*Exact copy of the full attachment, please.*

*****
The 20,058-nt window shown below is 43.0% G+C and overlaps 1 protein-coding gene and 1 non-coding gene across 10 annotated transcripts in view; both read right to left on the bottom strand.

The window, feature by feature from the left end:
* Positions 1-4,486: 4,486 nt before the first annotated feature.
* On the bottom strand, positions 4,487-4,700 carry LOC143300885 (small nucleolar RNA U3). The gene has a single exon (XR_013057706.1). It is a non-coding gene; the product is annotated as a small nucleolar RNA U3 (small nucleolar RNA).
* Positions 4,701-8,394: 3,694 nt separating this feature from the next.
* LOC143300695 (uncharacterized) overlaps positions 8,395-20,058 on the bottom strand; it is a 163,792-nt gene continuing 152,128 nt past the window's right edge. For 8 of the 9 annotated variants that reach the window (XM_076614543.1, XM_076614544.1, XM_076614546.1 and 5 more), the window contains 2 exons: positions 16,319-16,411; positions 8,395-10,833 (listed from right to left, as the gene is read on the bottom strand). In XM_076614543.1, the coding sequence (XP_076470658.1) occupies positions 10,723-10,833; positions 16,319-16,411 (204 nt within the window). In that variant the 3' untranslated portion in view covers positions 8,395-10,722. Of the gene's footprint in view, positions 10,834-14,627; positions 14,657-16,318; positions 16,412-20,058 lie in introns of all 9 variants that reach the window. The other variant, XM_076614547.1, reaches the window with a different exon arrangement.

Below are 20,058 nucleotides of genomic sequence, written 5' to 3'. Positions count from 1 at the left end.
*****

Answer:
The 20,058-nt window shown below is 43.0% G+C and overlaps 1 protein-coding gene and 1 non-coding gene across 10 annotated transcripts in view; both read right to left on the bottom strand.

The window, feature by feature from the left end:
* Positions 1-4,486: 4,486 nt before the first annotated feature.
* On the bottom strand, positions 4,487-4,700 carry LOC143300885 (small nucleolar RNA U3). The gene has a single exon (XR_013057706.1). It is a non-coding gene; the product is annotated as a small nucleolar RNA U3 (small nucleolar RNA).
* Positions 4,701-8,394: 3,694 nt separating this feature from the next.
* LOC143300695 (uncharacterized) overlaps positions 8,395-20,058 on the bottom strand; it is a 163,792-nt gene continuing 152,128 nt past the window's right edge. For 8 of the 9 annotated variants that reach the window (XM_076614543.1, XM_076614544.1, XM_076614546.1 and 5 more), the window contains 2 exons: positions 16,319-16,411; positions 8,395-10,833 (listed from right to left, as the gene is read on the bottom strand). In XM_076614543.1, the coding sequence (XP_076470658.1) occupies positions 10,723-10,833; positions 16,319-16,411 (204 nt within the window). In that variant the 3' untranslated portion in view covers positions 8,395-10,722. Of the gene's footprint in view, positions 10,834-14,627; positions 14,657-16,318; positions 16,412-20,058 lie in introns of all 9 variants that reach the window. The other variant, XM_076614547.1, reaches the window with a different exon arrangement.

Below are 20,058 nucleotides of genomic sequence, written 5' to 3'. Positions count from 1 at the left end.